In 1999 genetic mapping studies revealed that the copper toxicosis locus win Bedlington terriers was located on chromosome 10 region 2p26 (21). Positional cloning identified, three years later, a 13 kB deletion covering exon-2 of the murr1 gene as the causative mutation of Bedlington terrier copper toxicosis (22). Soon after this discovery this mutation was analysed in other copper storage diseases, it turned out that neither in Indian Childhood Cirrhosis (ICC), Endemic Tyrolean Infantile Cirrhosis (ETIC), or Idiopathic copper toxicosis (ICT) this mutation was causative (23). The role of murr1 mutations in WD is a matter of debate (24-26). This gene product, currently called COMMD1, copper metabolism murr1 domain-containing protein 1, had an unknown function at the time it was discovered. Nowadays a plethora of functions are related to the COMMD1 protein, including sodium transport trafficking of cystic fibrosis transmembrane conductance regulator (CFTR), inhibition of Cu/Zn-SOD, NF-κB signalling, hypoxia inducing factor (HIF1) regulation and HIV-replication (27-30). Direct evidence for a crucial role in cellular copper regulation obtained after siRNA-mediated commd1 silencing in human embryonic kidney (HEK-293) cells and more resembling liver pathology in BDE-cells, a canine hepatocyte-like cell line (31,32). Finally, liver specific ATP7B deficient mice had increased hepatic copper levels (33). With respect to hepatic copper accumulation it turned out that COMMD1 protein functions as a chaperone for ATP7B, and later on also ATP7A was shown to be guided by COMMD1 within the hepatocyte (34-36). The fetal lethality of COMMD1 −/− mice, possibly caused by defect in the placenta development exemplifies the necessity for non-mice models (33).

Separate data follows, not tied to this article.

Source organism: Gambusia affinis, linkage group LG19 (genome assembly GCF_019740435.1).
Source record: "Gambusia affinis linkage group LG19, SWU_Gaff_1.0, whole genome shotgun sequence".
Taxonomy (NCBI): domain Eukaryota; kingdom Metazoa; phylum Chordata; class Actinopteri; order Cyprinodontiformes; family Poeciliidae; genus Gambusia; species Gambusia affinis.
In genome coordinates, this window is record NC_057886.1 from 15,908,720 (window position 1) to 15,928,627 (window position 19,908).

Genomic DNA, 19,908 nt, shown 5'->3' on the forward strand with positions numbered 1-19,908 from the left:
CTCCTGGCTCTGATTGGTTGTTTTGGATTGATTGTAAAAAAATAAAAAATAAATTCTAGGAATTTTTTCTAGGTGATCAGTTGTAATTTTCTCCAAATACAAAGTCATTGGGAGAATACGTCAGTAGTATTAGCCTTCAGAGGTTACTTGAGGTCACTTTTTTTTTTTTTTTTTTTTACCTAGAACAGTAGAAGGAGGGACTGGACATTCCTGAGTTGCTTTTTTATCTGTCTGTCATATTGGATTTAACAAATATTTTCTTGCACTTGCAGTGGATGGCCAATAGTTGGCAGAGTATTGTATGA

Longitudinal study on COMMD1 deficient dogs depict in detail the molecular and cellular changes during copper-induced progression towards chronic hepatitis